Focus Food

Winter squash, a collective of summer-growing, but fall harvested and winter stored squashes—butternut, buttercup, delicate, spaghetti, pumpkin and a few others. Rich in vitamins and minerals, they can add color, flavor, and texture to a soup, sides, or sauces.  Selection: look for a smooth, hard rind that is reasonably free from blemishes and/or bruises; choose one that is fairly heaving too.  Nutrients: In general, winter squashes are powerhouses of anti-oxidants—vitamins A and C as well as potassium and fiber.

Featured Recipe

This veggie (also referred to as a fruit) can be enjoyed stuffed, baked, roasted, or in a soup for sides or mains. Winter squash keeps well, up to 3 months if stored in a cool, dry place. They store best with part of the stem still attached (to help retain moisture). Once raw squash has been cut, store the squash wrapped in plastic in the refrigerator for 4 to 5 days. If you decide to freeze your squash, do note that frozen cooked squash can stay fresh for up to 1 year. Click on our recipe for Pureed Winter Squash and Lentil Soup from our first Nourse Farm Cookbook (2014).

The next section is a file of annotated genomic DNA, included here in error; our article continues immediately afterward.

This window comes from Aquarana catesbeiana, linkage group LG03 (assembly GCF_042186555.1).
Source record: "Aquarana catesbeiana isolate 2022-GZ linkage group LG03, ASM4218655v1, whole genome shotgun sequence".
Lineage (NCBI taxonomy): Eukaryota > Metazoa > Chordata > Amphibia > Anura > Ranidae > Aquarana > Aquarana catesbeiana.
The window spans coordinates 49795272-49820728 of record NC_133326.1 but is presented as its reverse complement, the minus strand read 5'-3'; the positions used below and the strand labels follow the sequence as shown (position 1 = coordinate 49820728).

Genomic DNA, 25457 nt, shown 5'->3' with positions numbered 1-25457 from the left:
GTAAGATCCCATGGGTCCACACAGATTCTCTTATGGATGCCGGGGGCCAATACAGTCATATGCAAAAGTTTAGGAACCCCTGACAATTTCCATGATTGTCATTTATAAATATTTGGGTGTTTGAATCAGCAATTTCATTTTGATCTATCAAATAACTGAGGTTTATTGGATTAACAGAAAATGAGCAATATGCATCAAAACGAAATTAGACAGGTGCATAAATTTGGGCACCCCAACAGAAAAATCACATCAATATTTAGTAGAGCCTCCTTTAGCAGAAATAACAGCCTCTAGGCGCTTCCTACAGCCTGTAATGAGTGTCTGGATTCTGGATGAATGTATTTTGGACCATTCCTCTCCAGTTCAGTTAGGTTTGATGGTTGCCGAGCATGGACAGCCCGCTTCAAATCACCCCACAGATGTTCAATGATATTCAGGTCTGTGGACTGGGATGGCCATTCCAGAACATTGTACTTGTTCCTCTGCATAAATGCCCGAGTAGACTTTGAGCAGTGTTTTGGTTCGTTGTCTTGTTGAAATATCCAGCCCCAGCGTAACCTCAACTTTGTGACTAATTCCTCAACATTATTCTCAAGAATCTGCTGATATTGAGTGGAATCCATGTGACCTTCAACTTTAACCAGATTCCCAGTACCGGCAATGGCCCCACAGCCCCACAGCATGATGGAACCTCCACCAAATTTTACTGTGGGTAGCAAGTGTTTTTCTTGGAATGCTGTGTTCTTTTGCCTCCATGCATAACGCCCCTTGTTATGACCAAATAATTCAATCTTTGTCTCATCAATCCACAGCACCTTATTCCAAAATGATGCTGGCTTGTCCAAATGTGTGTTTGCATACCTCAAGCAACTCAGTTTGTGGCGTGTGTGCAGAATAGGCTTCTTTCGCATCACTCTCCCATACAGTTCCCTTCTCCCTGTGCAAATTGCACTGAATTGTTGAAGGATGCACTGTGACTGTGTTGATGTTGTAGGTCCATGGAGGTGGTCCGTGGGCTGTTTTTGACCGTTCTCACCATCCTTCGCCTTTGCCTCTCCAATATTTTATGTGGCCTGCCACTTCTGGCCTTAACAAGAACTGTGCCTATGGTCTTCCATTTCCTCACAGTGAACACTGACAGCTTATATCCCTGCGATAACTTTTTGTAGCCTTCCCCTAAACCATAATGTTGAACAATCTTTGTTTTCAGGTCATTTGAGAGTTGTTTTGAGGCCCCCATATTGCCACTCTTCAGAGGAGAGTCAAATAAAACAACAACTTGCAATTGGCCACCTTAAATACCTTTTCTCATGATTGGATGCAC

Food for Thought

At Nourse Farm we want folks to have a healthy relationship with food so we offer these resources where agriculture, nutrition, food preparation and people come together. Since we all eat food, let's become more connected with our food system together.  Visit us on the farm or check out these recommended readings because food matters when we are able to make smart choices for healthy bodies and a healthy planet.  The latest edition of the Nourse Farm cookbook is READY.  Download it here.